during the first days of the Intifada.

Israeli military orders to close Palestinian schools:

In Al Khader, four schools (Al Khader Boys’ High; Sa’eed Al As Primary; Al
Khader Girls’ High and Al Khader Girls’ Primary, which between them have
2,500 pupils) were closed by Israeli military order for the month of October
2000.

Flashpoints:

Schools near flashpoints - 173 in the West Bank and 23 in the Gaza Strip -
were the worst hit. They were subjected to several kinds of assault,
including bombing by the Israeli army and shooting by settlers.

Bombing Palestinian schools:

The Palestinian Ministry of Education announced on 18 November 2000 that the
Israeli army had bombed the following Nablus schools:

·        Silat Al Thahir Boys’ High School

·        Fadwa Tukan High School

·        Mazuz Al Masri Girls’ Primary School

·        Basam Al Shak’a Boys’ School

·        Beit Wazan Primary Girls’ School.



Other schools damaged by Israeli bombing include:

·        Tulkarem Vocational School

·        Ajnadin Boys’ Primary School

·        Ihsan Samara High School

·        Al Fadiliya Boys’ High School

·        Taha Hussein Primary School

·        Al Mizra’a Primary School, in Deir Al Balah in Gaza. A Lau missile
hit this school on October 24, 2000.

·        Chile and Wadee’ Al D’mas Schools in Beit Jala were destroyed by
Israeli bombs



The following schools had Israeli gunships flying overhead and were besieged
by Israeli tanks:

·        Al Khader Boys’ School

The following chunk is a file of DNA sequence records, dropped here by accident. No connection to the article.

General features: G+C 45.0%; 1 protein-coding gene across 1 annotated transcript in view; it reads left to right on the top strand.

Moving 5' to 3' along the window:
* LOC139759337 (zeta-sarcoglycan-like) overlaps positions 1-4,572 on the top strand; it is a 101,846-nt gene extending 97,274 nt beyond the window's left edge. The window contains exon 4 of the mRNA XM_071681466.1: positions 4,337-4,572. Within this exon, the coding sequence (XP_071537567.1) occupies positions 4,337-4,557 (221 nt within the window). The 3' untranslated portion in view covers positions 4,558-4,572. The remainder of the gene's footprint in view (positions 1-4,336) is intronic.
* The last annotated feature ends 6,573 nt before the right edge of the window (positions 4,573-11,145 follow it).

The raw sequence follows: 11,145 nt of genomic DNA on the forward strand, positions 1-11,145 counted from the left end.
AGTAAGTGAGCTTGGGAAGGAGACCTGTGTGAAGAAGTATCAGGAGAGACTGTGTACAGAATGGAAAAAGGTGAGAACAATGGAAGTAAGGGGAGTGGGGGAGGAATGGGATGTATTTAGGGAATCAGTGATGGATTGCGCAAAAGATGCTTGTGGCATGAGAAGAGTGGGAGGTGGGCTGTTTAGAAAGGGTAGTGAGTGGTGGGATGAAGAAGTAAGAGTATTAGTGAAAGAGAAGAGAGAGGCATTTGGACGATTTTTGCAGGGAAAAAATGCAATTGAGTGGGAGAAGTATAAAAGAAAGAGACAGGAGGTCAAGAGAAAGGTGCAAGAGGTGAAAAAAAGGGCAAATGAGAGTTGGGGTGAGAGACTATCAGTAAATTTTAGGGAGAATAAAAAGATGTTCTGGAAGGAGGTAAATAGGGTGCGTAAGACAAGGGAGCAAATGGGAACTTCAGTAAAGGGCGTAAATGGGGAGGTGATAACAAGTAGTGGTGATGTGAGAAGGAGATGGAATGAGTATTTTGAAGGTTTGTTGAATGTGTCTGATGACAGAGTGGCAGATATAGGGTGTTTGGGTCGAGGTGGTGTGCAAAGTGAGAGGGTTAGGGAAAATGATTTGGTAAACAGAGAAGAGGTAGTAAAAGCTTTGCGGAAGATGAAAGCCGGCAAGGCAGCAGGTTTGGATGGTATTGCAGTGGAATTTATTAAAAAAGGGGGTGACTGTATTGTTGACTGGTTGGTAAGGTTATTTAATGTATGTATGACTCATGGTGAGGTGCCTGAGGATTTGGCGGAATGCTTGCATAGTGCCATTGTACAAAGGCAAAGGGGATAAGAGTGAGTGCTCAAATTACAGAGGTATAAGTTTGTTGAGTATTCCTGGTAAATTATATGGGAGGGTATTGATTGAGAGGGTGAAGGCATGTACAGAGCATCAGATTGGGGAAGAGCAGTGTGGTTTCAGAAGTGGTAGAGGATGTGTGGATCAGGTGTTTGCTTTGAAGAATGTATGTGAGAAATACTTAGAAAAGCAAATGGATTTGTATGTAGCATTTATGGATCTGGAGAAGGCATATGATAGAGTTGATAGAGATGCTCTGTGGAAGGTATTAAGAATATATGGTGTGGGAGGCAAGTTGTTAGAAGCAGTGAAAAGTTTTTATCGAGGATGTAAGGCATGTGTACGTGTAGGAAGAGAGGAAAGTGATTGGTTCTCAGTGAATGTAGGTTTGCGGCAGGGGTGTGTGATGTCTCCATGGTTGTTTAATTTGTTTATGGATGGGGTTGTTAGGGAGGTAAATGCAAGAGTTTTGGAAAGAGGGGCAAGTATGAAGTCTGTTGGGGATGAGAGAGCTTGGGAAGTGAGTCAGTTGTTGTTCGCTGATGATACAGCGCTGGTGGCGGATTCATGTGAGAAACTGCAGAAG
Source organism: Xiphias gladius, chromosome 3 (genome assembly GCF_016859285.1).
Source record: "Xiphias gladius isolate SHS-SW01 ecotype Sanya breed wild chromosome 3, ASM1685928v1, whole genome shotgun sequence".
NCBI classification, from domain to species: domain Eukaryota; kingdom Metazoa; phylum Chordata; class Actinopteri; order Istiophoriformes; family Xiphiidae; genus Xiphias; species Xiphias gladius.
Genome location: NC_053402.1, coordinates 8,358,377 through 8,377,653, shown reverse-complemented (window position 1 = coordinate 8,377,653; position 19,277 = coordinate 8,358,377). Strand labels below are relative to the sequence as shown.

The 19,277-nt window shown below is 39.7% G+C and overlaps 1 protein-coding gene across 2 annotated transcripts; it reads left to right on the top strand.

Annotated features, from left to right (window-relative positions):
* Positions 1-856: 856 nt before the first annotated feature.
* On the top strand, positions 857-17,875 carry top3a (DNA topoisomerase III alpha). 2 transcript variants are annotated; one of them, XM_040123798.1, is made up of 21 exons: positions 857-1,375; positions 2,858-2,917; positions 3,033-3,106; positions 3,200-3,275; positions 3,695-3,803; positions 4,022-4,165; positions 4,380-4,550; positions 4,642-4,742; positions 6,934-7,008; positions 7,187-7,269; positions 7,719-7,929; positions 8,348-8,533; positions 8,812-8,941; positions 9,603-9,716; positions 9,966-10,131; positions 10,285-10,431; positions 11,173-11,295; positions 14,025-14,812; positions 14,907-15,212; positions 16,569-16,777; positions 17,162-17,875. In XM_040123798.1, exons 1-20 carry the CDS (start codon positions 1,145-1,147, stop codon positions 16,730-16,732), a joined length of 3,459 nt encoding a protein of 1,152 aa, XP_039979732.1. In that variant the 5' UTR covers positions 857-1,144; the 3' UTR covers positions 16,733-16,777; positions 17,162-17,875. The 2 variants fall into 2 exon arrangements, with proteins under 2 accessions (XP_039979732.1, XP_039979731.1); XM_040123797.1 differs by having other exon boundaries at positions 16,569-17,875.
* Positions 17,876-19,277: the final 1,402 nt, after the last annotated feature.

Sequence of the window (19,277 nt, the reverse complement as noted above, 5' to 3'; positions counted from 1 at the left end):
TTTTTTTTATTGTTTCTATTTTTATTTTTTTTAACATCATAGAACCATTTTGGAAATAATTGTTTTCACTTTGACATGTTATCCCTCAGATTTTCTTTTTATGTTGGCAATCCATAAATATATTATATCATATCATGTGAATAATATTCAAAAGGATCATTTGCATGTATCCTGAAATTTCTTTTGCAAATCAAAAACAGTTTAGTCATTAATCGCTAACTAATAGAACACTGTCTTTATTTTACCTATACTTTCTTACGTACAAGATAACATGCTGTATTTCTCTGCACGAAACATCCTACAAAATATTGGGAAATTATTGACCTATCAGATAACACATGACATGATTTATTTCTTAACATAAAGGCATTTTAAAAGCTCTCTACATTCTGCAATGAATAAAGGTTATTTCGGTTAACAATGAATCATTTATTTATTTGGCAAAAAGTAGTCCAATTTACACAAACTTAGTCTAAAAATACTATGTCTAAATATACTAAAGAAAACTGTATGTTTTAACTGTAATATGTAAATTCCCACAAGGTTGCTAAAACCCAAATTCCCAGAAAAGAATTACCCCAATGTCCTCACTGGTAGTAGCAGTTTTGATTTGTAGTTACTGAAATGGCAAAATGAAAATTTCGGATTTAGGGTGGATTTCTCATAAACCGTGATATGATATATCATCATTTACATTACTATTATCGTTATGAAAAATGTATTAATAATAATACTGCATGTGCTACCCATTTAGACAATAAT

·        Saeed Al A’s Primary Boys’ School

·        Al Khader Primary Girls’ School

·        Taqu’a High School

·        Taqu’a Primary School (all five schools are in Bethlehem district)

 According to LAW’s documentation, Israeli forces have bombed 23 schools in
the Palestinian territories.



Ministry of Education declares emergency:

The Palestinian Ministry of Education issued a press release on 14 November
2000, strongly condemning Israeli violations of the right to education
(including attacks on schools, teachers and schoolchildren) and demanding
international protection for Palestinian children. The press release
reiterated the Palestinians’ right to freedom and education. The Ministry
decided to continue education services despite the difficulties. It formed
emergency committees in each district and in every school to assist in this
task.

International law:

The Israeli occupation has violated all international laws and conventions
dealing with human rights including the protection of children and of
protected civilians in time of war. Article 26 of the Universal Declaration
of Human Rights stipulates, “Everyone has the right to education.”



LAW – The Palestinian Society for the Protection of Human Rights and the
Environment is a non-governmental organisation dedicated to preserving human
rights through legal advocacy.LAW is affiliate to the International
Commission of Jurists (ICJ), Fédération Internationale des Ligues de Droits
de l’Homme (FIDH), World Organisation Against Torture (OMCT) and Member of